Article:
Oil plays spoilsport for vacationing Americans
For months now the US media have been going on endlessly about soaring oil prices and how they are affecting the American way of life. But what really seems to have outraged Americans was the fact they were duped out of their right to go vacationing over this long Memorial Day weekend.
With gas prices hovering close to $4 this weekend, popular nationwide motorist's body AAA, predicted that fewer Americans would hit the road and more of them would prefer staying closer home. Already, the federal highway administration said here this weekend that Americans have traveled 11 billion miles lesser in March 2008 than in the same period last year.
Everyone has been hurt by spiraling oil prices-the big three auto companies, including Ford Motor Company, have announced production cuts in its large trucks and SUVs, vehicles that Americans love to buy. Used-car dealerships are a telling sight of the American plight, with large pick-ups and SUVS now dominating the horizon with For Sale signs.
The Congress has just finished an annual summer exercise - the lining up of oil company executives to haul them up over the coals about the single most uniting factor in this country. Everyone is mad about oil prices that have gone up over 24 per cent in the last year, including President George W Bush who is just back from a visit to Saudi Arabia where he requested the country to produce more oil. Solutions of all kinds are being tossed up from every quarter, including the Democrats who wants the profits of oil companies to be taxed to others who want the federal government to release oil from its strategic petroleum reserves--a stockpiling of oil to hedge against any sudden disruption of oil supplies.
But in the true American spirit of enterprise, a few have found ways to work around the problem. Earlier this month, automaker Chrysler LLC announced it would offer customers a gas price protection policy that would protect them from further spikes in gas prices. San Francisco, where gas prices are among the highest, recently saw a choir director organise a prayer meeting to bring down gas prices at a local Chevron gas station. Last month, an Iowa church announced it would offer 25 cents discount to members who purchased to attend Easter services.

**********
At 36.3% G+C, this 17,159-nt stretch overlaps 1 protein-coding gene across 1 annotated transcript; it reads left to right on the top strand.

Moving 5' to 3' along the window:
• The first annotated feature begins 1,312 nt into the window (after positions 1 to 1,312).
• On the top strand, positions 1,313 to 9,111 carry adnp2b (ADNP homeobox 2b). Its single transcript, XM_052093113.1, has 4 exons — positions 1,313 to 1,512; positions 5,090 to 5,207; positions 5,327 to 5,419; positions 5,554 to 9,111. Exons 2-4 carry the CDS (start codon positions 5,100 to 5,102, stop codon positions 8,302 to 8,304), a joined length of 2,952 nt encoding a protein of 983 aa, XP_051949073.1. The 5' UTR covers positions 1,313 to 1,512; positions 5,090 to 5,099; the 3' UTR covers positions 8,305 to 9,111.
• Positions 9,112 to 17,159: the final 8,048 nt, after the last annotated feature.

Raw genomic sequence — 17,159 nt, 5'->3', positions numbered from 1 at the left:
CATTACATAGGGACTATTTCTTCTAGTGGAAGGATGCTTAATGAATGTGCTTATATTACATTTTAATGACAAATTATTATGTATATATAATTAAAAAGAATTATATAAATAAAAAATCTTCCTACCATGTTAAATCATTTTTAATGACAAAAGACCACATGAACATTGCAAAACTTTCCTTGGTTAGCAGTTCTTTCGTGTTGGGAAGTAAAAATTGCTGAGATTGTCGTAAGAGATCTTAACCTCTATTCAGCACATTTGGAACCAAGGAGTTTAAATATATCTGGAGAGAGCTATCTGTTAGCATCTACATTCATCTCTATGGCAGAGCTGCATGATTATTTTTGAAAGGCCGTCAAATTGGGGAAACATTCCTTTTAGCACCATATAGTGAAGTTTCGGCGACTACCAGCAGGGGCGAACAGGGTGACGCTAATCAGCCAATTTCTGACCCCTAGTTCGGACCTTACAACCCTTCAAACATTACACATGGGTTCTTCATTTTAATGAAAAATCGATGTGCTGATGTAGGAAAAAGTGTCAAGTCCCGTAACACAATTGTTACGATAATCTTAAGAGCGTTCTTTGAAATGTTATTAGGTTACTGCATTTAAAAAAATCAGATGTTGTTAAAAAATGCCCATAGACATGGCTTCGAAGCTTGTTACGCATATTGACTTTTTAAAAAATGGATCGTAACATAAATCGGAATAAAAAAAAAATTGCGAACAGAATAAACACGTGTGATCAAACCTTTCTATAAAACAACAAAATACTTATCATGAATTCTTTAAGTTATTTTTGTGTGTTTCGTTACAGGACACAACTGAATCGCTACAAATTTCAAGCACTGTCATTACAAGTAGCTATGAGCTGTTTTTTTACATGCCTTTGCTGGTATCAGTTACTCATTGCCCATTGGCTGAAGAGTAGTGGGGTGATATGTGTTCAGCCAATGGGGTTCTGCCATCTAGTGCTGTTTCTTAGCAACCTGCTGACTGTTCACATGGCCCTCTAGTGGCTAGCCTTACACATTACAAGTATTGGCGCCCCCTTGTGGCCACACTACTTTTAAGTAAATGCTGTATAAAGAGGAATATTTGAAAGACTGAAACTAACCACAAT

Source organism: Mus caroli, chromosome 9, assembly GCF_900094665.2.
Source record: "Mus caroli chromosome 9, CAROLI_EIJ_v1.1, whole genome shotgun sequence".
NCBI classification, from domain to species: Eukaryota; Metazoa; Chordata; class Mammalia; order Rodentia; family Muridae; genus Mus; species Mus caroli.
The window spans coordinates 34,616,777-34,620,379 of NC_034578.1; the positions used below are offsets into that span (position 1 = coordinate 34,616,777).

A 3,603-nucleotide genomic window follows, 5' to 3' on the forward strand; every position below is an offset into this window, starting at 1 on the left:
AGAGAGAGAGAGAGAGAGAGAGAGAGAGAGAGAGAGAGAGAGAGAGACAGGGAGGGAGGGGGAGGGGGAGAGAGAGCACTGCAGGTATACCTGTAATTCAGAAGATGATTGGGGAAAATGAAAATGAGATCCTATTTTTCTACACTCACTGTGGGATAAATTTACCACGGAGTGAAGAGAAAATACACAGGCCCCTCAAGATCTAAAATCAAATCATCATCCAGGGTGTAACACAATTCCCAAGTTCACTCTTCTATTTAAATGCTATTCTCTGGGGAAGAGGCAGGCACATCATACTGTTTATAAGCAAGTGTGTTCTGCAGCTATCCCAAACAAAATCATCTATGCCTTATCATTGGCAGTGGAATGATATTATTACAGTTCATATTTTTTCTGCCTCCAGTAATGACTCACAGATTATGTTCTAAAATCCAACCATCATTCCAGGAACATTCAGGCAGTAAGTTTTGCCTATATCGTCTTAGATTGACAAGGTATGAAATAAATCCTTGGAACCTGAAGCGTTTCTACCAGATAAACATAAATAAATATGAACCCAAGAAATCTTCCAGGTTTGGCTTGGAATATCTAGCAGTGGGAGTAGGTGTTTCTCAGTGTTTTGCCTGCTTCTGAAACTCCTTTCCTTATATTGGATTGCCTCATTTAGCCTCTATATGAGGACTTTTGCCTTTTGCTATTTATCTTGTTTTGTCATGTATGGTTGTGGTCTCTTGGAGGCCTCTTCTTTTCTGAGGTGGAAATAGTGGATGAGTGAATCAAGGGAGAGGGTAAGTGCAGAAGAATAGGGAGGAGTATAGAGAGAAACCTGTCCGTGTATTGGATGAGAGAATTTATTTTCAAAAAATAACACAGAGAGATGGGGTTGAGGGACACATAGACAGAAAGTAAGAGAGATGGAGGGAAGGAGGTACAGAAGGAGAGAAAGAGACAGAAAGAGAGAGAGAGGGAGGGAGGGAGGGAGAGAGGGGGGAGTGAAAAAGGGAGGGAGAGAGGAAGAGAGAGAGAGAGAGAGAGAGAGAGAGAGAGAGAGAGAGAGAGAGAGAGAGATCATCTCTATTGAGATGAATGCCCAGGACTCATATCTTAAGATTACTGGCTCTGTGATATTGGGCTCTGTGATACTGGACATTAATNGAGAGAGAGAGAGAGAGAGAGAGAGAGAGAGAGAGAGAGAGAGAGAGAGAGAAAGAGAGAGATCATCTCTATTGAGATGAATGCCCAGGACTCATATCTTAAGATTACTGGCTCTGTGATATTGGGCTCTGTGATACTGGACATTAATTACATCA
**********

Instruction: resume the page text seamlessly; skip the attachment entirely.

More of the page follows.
One hospitality company actually put out ads luring vacationers to its resort during the Memorial Day weekend by offering, among other things, bargain room rates and free gas vouchers.
And while these might be short-term fixes to get over what now looks like something that Americans will have to learn to live with--gas prices are expected to touch the $6 a gallon in the medium term--others are finding more permanent measures.
The Massachusetts Bay Transport Authority (MBTA), the body that runs the commuter rail, the subway, harbor cruise and road transport, is now undertaking an exercise that will soon allow cost and environment conscious people in this state to bike to work, at least partially. Already work is in progress to allow office-goers to cycle to the nearest bus or T-station, load their cycles in a few reserved compartments and on reaching their destination, cycle to work.